PARKER — In the same fieldhouse where he had once been a camper, and later a coach at camps, Derrick White hosted his inaugural Basketball Academy this week, drawing hundreds of attendees who ranged from elementary high school.
White, a 2012 graduate of Legend — the school's first graduating class — is now the starting point guard for the NBA's San Antonio Spurs.
His career, now well documented, spans the rise from a lightly-recruited guard out of high school to Division II Colorado-Colorado Springs — where he was a two time All-American — to the University of Colorado — where he was a first-team All-Pac-12 pick — to a first-round NBA Draft pick of the Spurs.
"My whole story is crazy. I never imagined this," White said. "I'm just playing a game I loved, and it just kept getting better and better. It's amazing what you can do when you work hard."
Though his story is a long way from over, this week completed a nice circle of sorts for White: He was once a camper at Parker Fieldhouse, where his Derrick White Basketball Academy is being held, and later a camp coach.
"It's been fun," White said. "It's kinda crazy having a camp where I grew up. I even worked these camps. I was in one of these camps. It's a long ride, and it's been fun."
His transition to camp host has been natural. White was fully engaged with each kid who came through the Fieldhouse. It's clear that this is his camp, not just a camp that bears his name.
"It's just something I've been doing for awhile," White said. "I've always coached these camps, so you've just got to be engaged. My job is pretty easy compared to all the other coaches. I just kind of roam around and try to bring some energy. It's fun."
White made his NBA debut in October 2017, against Minnesota. He was asked about it by a camper on Wednesday, and his eyes lit up. White told the campers, with a huge smile, that he entered the game for 10 seconds.
White played in 20 games that season, including three postseason contests, while splitting time with the Austin Spurs of the G-League.
This season, White played in 67 regular season games for the Spurs, starting 55, as he averaged 9.9 points, 3.9 assists, 1.0 steals and 0.7 blocks. He also started all seven games of their first-round series against the Denver Nuggets, where he became a breakout star in the postseason, averaging 15.1 points, including a career-high 36 in a Game 3 win.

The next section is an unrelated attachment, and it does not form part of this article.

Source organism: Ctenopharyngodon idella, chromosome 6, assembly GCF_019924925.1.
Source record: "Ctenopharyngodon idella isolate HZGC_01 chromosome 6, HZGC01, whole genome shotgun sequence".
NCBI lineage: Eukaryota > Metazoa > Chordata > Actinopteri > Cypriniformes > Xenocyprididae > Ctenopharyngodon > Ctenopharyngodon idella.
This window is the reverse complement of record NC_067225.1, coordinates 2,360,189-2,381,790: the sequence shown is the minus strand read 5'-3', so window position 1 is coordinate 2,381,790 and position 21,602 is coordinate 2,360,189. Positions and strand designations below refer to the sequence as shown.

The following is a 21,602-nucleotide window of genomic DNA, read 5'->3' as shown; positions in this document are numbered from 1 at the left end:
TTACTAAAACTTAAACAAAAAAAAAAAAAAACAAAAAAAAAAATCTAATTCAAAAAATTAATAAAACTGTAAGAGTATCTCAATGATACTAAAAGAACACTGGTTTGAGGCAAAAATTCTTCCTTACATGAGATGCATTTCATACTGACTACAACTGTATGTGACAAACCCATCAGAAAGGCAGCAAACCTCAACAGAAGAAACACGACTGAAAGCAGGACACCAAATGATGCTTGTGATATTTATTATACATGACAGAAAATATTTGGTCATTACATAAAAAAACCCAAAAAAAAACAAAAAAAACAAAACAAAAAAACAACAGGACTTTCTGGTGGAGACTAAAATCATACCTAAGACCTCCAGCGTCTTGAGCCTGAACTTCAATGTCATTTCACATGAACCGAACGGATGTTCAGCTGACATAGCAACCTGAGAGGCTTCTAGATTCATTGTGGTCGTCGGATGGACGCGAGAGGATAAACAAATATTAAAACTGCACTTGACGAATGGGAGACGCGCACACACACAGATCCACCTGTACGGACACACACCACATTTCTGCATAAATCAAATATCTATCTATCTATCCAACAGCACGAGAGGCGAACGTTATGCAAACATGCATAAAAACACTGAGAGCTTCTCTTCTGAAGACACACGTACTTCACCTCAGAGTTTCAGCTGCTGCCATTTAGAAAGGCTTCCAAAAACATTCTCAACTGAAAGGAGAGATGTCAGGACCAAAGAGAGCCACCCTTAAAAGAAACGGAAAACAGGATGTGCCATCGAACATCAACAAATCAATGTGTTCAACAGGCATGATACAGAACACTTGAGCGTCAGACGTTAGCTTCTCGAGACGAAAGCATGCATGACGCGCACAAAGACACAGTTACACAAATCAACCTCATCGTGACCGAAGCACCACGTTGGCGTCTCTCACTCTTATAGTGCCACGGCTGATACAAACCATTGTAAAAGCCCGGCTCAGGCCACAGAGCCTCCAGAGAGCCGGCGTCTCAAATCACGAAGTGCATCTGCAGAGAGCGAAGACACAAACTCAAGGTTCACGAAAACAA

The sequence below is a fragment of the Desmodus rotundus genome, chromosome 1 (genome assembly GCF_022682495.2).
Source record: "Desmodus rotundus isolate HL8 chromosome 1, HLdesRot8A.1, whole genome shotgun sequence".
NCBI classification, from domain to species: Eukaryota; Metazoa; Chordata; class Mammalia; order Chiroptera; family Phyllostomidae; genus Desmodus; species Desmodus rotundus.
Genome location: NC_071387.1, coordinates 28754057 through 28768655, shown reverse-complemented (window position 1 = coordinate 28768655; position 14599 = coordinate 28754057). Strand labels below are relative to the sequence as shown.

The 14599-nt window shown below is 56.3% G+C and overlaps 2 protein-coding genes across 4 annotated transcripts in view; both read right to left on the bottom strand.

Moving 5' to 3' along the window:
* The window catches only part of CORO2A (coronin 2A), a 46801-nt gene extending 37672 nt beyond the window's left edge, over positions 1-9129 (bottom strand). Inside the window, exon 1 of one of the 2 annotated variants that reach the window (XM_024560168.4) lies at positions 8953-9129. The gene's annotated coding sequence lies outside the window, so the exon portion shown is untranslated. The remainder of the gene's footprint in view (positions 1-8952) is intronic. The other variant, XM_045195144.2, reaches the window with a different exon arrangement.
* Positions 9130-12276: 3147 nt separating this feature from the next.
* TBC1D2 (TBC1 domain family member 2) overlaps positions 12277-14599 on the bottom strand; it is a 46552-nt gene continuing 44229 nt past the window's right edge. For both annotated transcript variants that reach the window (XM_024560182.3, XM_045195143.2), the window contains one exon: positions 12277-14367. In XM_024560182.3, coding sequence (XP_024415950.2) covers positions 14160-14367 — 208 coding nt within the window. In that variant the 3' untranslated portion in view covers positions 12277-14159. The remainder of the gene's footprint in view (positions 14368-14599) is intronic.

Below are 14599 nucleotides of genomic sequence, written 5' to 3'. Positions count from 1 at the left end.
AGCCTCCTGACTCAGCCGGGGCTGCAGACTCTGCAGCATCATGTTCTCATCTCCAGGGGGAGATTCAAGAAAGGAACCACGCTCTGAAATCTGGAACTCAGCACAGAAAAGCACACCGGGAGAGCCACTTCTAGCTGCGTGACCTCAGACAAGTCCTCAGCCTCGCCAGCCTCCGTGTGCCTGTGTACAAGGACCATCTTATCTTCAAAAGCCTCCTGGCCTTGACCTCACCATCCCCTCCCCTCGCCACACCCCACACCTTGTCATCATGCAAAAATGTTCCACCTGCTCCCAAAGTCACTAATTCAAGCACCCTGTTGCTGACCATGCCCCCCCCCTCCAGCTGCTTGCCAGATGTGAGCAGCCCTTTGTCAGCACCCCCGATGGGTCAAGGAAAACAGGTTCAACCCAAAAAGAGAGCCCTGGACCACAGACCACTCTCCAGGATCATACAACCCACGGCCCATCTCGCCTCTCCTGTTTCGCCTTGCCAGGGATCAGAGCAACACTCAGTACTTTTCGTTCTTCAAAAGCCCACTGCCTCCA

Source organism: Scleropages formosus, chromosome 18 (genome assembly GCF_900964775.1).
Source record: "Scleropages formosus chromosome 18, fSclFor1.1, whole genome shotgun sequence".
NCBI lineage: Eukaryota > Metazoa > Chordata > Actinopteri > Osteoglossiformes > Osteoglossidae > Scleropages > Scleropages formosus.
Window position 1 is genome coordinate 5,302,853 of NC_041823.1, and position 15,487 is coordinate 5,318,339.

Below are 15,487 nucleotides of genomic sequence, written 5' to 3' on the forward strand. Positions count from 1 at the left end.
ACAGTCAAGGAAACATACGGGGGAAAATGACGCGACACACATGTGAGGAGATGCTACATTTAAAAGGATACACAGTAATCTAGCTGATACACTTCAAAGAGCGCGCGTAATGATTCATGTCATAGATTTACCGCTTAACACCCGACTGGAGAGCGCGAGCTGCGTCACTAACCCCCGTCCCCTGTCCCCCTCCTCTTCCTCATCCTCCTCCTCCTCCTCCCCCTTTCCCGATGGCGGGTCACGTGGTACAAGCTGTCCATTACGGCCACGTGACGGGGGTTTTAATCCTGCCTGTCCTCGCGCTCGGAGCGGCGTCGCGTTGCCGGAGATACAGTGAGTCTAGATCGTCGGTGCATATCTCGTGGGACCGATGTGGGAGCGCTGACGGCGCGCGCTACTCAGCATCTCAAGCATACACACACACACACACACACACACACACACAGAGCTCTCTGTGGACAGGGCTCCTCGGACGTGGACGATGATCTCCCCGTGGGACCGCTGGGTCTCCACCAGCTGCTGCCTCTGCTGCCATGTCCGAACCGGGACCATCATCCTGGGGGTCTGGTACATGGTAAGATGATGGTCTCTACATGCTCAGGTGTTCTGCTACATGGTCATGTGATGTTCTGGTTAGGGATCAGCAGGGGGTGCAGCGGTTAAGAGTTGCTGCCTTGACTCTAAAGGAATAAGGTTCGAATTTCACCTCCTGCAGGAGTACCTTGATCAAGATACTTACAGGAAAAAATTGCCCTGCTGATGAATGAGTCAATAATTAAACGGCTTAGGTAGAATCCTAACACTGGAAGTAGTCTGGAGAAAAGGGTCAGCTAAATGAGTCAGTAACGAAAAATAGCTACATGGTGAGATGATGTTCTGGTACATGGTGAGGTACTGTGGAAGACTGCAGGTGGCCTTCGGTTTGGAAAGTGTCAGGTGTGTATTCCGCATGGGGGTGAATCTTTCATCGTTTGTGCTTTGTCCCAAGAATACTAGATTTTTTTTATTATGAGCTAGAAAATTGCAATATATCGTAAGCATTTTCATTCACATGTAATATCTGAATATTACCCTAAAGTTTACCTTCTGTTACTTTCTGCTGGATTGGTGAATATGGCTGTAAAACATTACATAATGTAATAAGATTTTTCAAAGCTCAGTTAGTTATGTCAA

Campers in attendance, some of whom were wearing Derrick White jerseys under their camp-issued shirt, were somewhat in awe of the local kid turned NBA star as he sat with them to break down film and use it to reinforce the lessons they'd been taught in the gym earlier in the day.
After the film session, White asked the campers if the had any questions. One asked if it was easy to dunk. White smiled, and said that it was now — but also that he didn't dunk for the first time until the last game of his senior year of high school.
White, who turns 25 next week, is in some ways a long way removed from his time at Legend. But he looks back on it fondly.
"I loved it," White said of playing high school basketball. "I was so much fun. Going to a brand new school, the first graduating class. It was just a different experience. And I learned a lot from ... the whole coaching staff that we had there.
"I'm still friends with a lot of my teammates that were there," he added. "It was just a lot of fun, and it made me who I am."
Asked to look back on his favorite moments from high school, White said, "Beating Ponderosa was always fun for me. Our games against Chap were always legendary, playing in the playoffs, getting a couple of wins there."
As a senior, White led Legend to a Class 5A Sweet 16 appearance following wins over Brighton and on the road at Fossil Ridge — "That was fun," he said. Then, the Titans fell to Arapahoe, the eventual runner-up.
"The Arapahoe game, my last game, it hurts. It still stings me," White said. "But it was all fun, it was all good memories. It was a good time."
Now, as his NBA career begins to flourish, he's turned into quite a representative for his home state.
"I always say I'm a Colorado kid, and I try to come back here as much as I can," White said. "I remember where I came from. I'm always rooting for the other Colorado teams, like the Rockies and the Broncos. I love Colorado."